Friday, February 20th was our last full day in Florida. When we awakened that morning, it was chilly! And I don’t mean “for Florida.” I mean it was cold. From what we’d heard, Cape Coral was seeing its coldest temperatures in fifty-five years!
The men folk had gone to a nearby marina earlier in the week to inquire about renting a boat. They were told that no boats would be rented out during the middle days of the week due to high winds, but they’d secured a rental for Friday. I woke up that morning thinking, “I don’t want to go out on the boat! I don’t want to go, I don’t want to go…”
But of course, it never even crossed the minds of the men folk that we might cancel our boat rental. Before I coaxed myself out of bed for the day, I could hear Paul and Steve in the kitchen, making coffee and preparing to go claim our boat for the day. Once I’d showered, I descended the spiral staircase from the upper level of the house dressed in jeans, t-shirt, hoodie … and socks for the first time all week. And there was Paul, standing at the kitchen island in a pair of cargo shorts and a nylon pullover, sipping on his coffee and studying local maps.
“We’re still going?” I asked.
“Absolutely!” he replied. He didn’t have to add, but I knew he was thinking, “We’re Minnesotans. And this is not real cold.” I don’t think I’m a true Minnesotan at heart. I was cold.
I poured myself a cup of coffee, hoping the heat of it would prepare me our day out on the canals of Cape Coral. Megan soon joined us in the kitchen and the three guys left to go claim their boat, promising to pull up in front of our (newly repaired) dock to pick up us girls.
During the short time the guys were gone, I realized there was food to be used up before we left for home again the next day. So I took to scrambling eggs, cooking the remaining breakfast sausage and reheating leftover pancakes from the previous day’s breakfast. Dori wandered into the kitchen and sat at the huge island while I cooked and we ate and waited for the guys to return. And soon, they did. They tied the boat up to the dock and came across the patio into the kitchen, telling tales while they downed their own breakfasts, about how the marina workers hadn’t put the boat in the water before they’d arrived. They didn’t think we’d really still be going out on such a cold day. The guys gave them all of their boastful we are Minnesotan lines and so the boat was put into the water and released to us for the day.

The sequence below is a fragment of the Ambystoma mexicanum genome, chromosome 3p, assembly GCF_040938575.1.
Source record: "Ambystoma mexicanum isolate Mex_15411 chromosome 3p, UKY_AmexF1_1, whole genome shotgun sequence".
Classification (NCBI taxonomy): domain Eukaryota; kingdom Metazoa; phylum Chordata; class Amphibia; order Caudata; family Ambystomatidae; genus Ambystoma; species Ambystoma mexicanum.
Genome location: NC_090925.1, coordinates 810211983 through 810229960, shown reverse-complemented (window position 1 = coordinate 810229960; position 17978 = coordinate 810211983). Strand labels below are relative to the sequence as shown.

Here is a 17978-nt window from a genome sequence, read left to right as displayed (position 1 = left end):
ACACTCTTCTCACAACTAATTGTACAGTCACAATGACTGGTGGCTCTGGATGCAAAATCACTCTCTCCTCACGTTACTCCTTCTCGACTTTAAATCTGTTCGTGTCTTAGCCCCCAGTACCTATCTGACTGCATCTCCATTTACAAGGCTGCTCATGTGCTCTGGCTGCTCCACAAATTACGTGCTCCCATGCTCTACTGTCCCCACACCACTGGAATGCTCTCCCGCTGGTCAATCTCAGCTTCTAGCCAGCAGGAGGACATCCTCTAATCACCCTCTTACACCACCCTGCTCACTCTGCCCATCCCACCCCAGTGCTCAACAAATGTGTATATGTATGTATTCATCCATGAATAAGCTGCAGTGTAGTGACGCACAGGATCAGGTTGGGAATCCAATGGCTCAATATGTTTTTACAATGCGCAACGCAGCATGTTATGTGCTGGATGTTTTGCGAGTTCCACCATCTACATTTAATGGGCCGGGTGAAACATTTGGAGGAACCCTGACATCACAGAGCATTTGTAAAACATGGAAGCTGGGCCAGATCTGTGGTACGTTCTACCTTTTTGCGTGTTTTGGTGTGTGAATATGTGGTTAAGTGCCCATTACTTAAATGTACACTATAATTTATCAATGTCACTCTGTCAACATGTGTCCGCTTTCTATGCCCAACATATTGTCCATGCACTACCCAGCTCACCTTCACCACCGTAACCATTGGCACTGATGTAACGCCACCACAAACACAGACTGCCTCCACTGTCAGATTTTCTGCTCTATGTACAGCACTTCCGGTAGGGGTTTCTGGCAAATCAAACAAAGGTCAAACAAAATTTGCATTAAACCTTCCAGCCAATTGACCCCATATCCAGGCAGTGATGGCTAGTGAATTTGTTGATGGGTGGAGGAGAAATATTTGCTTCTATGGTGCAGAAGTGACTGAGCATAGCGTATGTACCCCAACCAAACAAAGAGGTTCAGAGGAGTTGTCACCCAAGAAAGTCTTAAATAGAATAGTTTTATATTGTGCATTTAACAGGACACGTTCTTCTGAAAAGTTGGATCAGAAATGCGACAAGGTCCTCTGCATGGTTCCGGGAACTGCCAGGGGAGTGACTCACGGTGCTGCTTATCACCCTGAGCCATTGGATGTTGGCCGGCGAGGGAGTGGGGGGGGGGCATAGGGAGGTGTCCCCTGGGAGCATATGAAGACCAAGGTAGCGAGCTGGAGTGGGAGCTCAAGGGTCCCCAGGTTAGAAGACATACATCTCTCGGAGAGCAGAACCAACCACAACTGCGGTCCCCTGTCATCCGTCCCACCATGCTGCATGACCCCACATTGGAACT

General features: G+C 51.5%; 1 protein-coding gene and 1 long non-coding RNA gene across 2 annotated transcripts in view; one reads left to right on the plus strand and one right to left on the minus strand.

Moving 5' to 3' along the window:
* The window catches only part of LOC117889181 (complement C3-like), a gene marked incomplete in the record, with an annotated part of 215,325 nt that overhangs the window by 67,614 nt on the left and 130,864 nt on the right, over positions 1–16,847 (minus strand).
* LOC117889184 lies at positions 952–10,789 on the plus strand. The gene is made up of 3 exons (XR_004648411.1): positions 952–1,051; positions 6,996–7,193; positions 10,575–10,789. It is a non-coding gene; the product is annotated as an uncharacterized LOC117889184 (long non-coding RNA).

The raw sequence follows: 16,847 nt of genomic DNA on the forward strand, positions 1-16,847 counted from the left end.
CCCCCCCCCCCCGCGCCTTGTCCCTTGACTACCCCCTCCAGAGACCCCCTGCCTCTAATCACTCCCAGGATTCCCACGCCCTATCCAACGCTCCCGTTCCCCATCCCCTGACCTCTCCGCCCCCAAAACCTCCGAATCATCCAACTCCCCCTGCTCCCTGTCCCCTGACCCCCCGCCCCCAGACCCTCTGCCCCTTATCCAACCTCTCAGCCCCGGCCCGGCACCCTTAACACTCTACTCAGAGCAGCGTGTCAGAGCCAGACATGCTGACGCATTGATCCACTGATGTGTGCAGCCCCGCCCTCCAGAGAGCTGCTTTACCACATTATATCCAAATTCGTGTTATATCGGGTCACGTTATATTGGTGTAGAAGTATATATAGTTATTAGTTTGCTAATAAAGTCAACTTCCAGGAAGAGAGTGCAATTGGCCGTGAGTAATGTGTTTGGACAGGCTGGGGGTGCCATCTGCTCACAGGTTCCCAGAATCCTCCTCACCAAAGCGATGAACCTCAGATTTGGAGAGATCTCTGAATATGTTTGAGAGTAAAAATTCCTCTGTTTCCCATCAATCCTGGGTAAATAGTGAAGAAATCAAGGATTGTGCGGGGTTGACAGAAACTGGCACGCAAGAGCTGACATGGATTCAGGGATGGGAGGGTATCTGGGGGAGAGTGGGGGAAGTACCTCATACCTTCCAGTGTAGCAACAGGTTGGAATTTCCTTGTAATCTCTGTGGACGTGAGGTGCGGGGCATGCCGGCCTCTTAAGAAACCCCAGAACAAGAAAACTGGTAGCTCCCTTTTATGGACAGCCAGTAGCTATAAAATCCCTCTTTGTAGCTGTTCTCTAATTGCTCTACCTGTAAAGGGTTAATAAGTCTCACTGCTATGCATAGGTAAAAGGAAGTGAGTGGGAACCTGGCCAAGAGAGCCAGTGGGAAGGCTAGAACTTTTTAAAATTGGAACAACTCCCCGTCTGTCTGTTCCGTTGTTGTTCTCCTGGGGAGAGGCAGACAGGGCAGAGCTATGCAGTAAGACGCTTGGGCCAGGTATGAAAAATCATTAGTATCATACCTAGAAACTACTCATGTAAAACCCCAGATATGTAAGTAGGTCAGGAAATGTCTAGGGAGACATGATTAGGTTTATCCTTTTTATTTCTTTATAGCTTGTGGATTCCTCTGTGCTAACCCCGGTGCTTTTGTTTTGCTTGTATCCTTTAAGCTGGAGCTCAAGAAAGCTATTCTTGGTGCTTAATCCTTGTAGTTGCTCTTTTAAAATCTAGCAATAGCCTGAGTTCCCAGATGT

When everyone had eaten some breakfast, we packed up a cooler with some drinks and bagged some snacks for our day on the water. Megan borrowed some blankets she found in various closets around our rental house and I slipped my jean jacket on over my other layers. The boat awaited us and so we all piled in.
Even though the air was cool, the sky above us was clear and blue. Rays of sunshine danced on the surface of the water as we putted up and down the neighborhood canals. And as long as we weren’t facing the wind, the weather actually didn’t feel too bad. As the hours passed, the temperature rose to a more comfortable sixty degree range and I realized I was really glad we hadn’t cancelled our boat day. There was plenty to see – the usual birds and the flying fish, some of the rowers we’d been watching all week long, not to mention the homes, properties and boats that left us with our mouths gaping open.
By the time we’d passed through the lock and ventured out into the gulf, I was able to shed my jackets, shoes and socks. I rolled up my jeans and let the warmth of the sun soak into my skin. The music was turned up and everyone was having a good time, laughing, relaxing and admiring the scenery around us.
We saw a handful of dolphins – or more accurately – we saw their fins. None of them gave us the full show, but still, it was a thrill to see them.
There was a curious floating building. (A bar? Maybe?)
There were the ever-present pelicans and just beautiful views.
When it was time to return the boat, I found myself thinking how glad I was that the guys had insisted we go out on such a “cold” day. It was an amazing way to end our week in Florida. From the marina after handing off the boat, we walked to a nearby bar and enjoyed some frozen fruity drinks out on a sunny patio before going out for our last dinner in Florida. (I had king crab legs. YUM!)
Even though home was calling to me, I knew I’d always remember this week in Florida as a special time with great friends, loads of fun, beautiful scenery, and a much-appreciated break from the Minnesota winter.
Thank you, Florida! We’ll miss you! Hope to see you again sometime soon!